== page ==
Charleston region export plan calls for collaboration and funds
Combining public and private resources and fundraising for operation costs are some of the key pieces in a new initiative intended to grow exports in the Charleston region.
World Trade Center Charleston, a part of Charleston Metro Chamber of Commerce, unveiled the Charleston Metro Export Plan in a 16-page report released during a luncheon in North Charleston Thursday.
The plan calls for developing a system that coordinates experts across several organizations, celebrating the success of large exporters such as Boeing, in addition to utilizing the Port of Charleston and targeting specific economic clusters for trade with the region, said Jeff Cain, director of World Trade Center Charleston.
The initiative will also a create a regional export council and launch fundraising to implement project management, trade services and marketing administrative support. The expense will require $255,000 in fundraising for next three years, according to the report.
“This is an effort that is critical to not just this region but to economic growth of the state and the country as a whole,” said Maerk Gootman, director of strategic partnerships at the Brookings Institution.
Gootman said companies that partake in exporting generally hire more staff and pay higher wages compared to companies that do not reach overseas.
The plan for Charleston is intended to grow export intensity from 11 percent to 20 percent and add thousands of jobs, officials said.
The largest demographic being targeted in the export plan are small and medium-sized companies, which officials have said is a segment that is largely unfamiliar with how do business overseas.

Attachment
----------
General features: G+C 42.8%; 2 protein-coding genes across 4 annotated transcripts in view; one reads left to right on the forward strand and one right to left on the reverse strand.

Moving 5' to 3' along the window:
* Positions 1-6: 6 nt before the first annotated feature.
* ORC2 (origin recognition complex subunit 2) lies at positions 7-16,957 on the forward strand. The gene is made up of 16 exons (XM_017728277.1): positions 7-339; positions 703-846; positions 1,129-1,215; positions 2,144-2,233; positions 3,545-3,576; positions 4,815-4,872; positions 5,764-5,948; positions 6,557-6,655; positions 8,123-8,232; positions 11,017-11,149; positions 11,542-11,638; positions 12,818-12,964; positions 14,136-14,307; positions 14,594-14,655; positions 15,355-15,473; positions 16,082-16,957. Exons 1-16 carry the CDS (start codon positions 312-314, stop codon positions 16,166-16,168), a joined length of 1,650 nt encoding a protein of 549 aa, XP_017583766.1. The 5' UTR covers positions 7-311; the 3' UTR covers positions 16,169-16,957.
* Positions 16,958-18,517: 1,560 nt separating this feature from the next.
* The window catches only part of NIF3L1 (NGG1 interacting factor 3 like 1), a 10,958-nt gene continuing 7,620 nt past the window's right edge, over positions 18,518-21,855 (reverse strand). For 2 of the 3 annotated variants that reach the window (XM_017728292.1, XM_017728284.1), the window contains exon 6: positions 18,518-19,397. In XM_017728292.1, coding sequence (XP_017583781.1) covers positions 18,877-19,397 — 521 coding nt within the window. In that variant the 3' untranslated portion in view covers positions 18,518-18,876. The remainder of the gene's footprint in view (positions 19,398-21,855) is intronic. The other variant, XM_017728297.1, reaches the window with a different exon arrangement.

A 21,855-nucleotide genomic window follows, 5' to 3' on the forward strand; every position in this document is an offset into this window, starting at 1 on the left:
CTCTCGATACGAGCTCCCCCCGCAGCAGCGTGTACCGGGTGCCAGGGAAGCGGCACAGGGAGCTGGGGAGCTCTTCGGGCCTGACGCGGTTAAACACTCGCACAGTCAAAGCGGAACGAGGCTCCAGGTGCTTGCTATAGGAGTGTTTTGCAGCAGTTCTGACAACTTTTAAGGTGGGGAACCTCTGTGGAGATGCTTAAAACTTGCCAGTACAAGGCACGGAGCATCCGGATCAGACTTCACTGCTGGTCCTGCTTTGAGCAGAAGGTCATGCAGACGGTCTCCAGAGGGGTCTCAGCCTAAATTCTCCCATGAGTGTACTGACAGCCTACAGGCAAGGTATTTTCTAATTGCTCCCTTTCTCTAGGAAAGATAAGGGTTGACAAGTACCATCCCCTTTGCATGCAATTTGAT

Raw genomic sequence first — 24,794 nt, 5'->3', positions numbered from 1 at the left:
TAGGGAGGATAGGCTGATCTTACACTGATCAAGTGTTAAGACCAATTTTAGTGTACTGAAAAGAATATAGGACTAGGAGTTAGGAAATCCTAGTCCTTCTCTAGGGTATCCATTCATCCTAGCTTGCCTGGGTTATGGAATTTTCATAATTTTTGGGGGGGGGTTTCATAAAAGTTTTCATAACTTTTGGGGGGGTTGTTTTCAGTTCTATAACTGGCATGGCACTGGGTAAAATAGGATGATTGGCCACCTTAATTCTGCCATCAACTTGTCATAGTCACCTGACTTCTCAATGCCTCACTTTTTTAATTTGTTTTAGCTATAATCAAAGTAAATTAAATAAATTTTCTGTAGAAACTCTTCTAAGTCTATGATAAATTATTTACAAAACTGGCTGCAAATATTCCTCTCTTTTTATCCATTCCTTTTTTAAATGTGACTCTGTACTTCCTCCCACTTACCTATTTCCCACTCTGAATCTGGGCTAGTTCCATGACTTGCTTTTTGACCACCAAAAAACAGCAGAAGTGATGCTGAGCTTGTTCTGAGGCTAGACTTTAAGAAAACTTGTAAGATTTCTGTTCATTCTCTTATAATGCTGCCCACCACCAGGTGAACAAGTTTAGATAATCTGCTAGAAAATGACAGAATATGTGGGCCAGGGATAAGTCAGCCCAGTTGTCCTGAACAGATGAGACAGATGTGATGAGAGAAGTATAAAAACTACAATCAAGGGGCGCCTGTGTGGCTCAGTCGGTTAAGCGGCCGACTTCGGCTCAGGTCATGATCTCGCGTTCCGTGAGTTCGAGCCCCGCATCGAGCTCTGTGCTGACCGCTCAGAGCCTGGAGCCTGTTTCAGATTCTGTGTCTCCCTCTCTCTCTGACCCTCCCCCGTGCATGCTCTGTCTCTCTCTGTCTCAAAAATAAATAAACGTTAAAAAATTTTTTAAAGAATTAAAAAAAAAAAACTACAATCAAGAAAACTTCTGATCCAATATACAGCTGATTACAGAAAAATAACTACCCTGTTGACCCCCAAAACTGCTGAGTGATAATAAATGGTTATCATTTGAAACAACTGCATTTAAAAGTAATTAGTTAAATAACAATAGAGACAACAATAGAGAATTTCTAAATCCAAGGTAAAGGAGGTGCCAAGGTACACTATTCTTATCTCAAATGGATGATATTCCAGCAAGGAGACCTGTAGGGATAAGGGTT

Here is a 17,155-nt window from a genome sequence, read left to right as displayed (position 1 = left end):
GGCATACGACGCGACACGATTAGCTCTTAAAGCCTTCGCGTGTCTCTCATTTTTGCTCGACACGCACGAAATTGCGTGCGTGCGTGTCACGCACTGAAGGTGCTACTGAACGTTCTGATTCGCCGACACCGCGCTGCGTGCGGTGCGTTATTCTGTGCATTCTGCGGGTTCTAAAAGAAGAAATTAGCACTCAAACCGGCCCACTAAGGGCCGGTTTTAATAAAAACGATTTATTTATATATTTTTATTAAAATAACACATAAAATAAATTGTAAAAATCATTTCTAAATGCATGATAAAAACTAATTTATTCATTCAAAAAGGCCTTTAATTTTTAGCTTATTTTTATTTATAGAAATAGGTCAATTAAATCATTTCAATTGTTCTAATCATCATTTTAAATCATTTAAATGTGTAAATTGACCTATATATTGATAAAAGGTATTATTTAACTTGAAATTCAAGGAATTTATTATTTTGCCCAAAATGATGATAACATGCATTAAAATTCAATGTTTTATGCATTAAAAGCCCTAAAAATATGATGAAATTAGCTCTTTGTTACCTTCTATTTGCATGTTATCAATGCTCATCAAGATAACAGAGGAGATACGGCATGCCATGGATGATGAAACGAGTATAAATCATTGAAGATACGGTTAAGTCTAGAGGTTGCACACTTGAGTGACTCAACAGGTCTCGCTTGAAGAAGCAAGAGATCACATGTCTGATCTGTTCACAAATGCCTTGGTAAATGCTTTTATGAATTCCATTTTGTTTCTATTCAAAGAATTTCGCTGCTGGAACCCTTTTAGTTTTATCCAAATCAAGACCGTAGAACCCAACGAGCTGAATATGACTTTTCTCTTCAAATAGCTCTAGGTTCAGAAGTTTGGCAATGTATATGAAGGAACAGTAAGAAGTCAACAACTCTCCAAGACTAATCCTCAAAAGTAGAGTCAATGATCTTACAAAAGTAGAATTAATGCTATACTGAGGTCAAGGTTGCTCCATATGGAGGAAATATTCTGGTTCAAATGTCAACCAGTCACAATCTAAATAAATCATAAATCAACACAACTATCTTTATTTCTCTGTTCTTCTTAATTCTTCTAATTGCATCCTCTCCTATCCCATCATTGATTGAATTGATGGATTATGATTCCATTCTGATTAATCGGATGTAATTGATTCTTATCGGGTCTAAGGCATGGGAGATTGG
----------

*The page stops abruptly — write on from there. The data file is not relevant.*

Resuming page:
Earlier this year, the World Trade Center Charleston unveiled “Charleston Metropolitan Area Export Strategy” with the Brookings Institute.
Last year, Brookings identified Charleston as one of eight communities selected to participate in its Brookings Institution Metropolitan Policy Program, which is charged with developing plans to increase exports based on local assets and capacities.
South Carolina sold $25.3 billion in goods to overseas buyers in 2012, a record-setting year boosted by shipments of luxury BMWs, car tires and electrical machinery, officials said. The Charleston metro region exported more than $2.4 billion in merchandise in 2012, up nearly 6 percent from 2011.
The export market is the next frontier for growth of the nation’s business marketplace, officials said.
“Exports are gong to be a critical leading driver of growth in the next economy,” Gootman said.
He added that the region’s ports may also be used for growing more exports from the region.
The idea was lauded by Jim Newsome, president and CEO of the S.C. State Ports Authority, who said businesses are drawn to communities with such assets.
“The Charleston area is primed to support additional exporting activity, due to availability of resources, the connectivity of our transportation network and by leveraging Charleston’s depth advantage within the region,” Newsome said.
Reach Tyrone Richardson at 937-5550 and follow him on Twitter @tyrichardsonPC.